On the 8th November 2013, ‘Super Typhoon’ Haiyan (locally known as Yolanda) first made landfall, lashing coastal communities across the central island of the Philippines. With Tsunami-like storm surge and winds reaching up to 375 kilometres per hour, it was one of the most powerful storms in recorded history.
In the direct aftermath of Typhoon Haiyan, access to safe water and sanitation was severely compromised across affected areas of the Philippines. One year after Typhoon Haiyan, REACH undertook a baseline assessment to inform the UNICEF funded Phased Approach to Total Sanitation (PhATS) programme. The programme was aligned with the National Sustainable Sanitation Plan, and aimed to end the practice of open defecation in the targeted areas through facilitating changes in social norms and fuelling demand for sanitation and hygiene; sustaining demand through supply side interventions; and promoting good governance, resilience and disaster risk reduction. The programme was implemented through a coalition of 12 NGOs (Action Against Hunger; Agency for Technical Cooperation and Development; Arche Nova, A Single Drop for Safe Water; Catholic Relief Services; International Medical Corps; Islamic Relief Worldwide; Oxfam; Plan International; Relief International; Save the Children and Samaritan’s Purse), 40 municipal government authorities, the Department of Health and the Department of Education.
In February and March 2016, as the Haiyan PhATS programme was transitioning over to Government-led implementation, REACH conducted an end-line assessment to measure the changes in knowledge, attitudes and practices of the population in the targeted areas. Overall the assessment found a higher awareness of and importance given to improved practices relating to water, sanitation and hygiene (WASH) in the households and schools within the geographical areas covered by the Haiyan PhATS programme. More households were found to have their own improved sanitation facilities, and improvements in handwashing practices (reported frequency and when practised) were recorded. Increases in access to school WASH facilities and presence of mechanisms to support and maintain improved WASH practices in schools were also found.
However, the findings also highlighted several persistent challenges across Haiyan-affected areas. Notably, findings show no statistically significant difference in the proportion of households that practice open defecation, with 15.2% of households reporting at least one member continuing to practice open defecation. Focus group discussions identified a number of potential reasons for this, including households still sharing facilities, the perceived high cost of installing their own toilets, a lack of facilities outside of the home (at school, work, other public areas), and the lack of water for toilet maintenance, as well as a continued perception that open defecation by small children is inevitable. The insights relating to the ongoing practice of open defecation, even in households that have access to a toilet and in communities that have declared ‘zero open defecation’ status, indicate that local authorities should encourage and support communities to continue improving sanitation practices and facilities, to reduce the use of shared toilets at the household level and to ensure access to clean and functioning sanitation facilities in schools, health centres and other government institutions, in order to ensure that all members of a household consistently use a toilet (or practise safe disposal), no matter their age, and whether they are at home, at school, at work or in a public place.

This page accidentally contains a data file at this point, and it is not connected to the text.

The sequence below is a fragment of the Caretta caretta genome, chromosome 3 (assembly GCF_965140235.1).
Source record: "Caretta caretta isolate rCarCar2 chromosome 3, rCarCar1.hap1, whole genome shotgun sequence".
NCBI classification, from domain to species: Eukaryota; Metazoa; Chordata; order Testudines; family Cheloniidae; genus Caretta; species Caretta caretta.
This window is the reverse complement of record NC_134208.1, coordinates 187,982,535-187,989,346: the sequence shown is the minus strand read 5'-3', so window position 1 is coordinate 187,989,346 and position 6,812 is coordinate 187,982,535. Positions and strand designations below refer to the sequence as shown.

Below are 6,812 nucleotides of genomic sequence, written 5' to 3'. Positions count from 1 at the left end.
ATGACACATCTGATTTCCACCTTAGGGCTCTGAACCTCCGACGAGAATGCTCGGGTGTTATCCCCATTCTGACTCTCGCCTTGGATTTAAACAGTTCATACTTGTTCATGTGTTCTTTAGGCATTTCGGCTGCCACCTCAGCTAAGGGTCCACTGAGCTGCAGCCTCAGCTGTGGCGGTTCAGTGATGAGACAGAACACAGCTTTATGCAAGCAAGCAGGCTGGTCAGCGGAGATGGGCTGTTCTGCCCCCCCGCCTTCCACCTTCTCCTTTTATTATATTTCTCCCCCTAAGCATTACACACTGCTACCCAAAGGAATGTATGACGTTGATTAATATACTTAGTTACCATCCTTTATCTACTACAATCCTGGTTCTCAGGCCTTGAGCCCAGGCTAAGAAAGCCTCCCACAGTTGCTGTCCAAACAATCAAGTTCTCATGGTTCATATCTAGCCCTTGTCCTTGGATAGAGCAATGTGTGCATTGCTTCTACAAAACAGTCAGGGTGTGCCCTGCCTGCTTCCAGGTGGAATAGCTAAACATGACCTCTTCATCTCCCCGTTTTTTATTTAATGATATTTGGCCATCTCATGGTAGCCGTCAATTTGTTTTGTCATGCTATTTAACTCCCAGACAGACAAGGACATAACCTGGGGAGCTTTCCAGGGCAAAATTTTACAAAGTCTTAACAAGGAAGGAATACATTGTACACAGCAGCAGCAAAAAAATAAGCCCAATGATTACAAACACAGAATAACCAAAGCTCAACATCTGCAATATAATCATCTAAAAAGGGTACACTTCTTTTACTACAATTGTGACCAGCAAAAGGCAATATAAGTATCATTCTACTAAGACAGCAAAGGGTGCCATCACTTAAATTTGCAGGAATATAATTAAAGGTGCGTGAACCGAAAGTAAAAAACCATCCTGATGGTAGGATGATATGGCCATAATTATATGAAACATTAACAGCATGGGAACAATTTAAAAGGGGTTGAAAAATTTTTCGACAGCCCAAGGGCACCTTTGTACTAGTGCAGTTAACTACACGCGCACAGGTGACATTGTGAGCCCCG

The assessment also found a lack of trust in improved water sources combined with a lack of household’s knowledge on how to adequately treat drinking water. This is a concern and should be addressed through strengthened and publicly accountable water quality monitoring and reporting mechanisms, along with increased behaviour change communications on safe household water treatment and storage methods. Schools also need to identify solutions to challenges of reliability of water supplies (by increasing on-site storage capacities, for example) to ensure that water is available for drinking, flushing and cleaning toilets and for daily group handwashing and tooth brushing.
Through these baseline and end-line assessments REACH supported UNICEF and its partners in developing evidence-based practices for sustainable change in sanitation and hygiene behaviours in the Philippines context. It is hoped that this data will provide insights to strengthen the development of ongoing programmes in the Haiyan-affected areas, and elsewhere in the Philippines, to further increase their impact and overall effectiveness.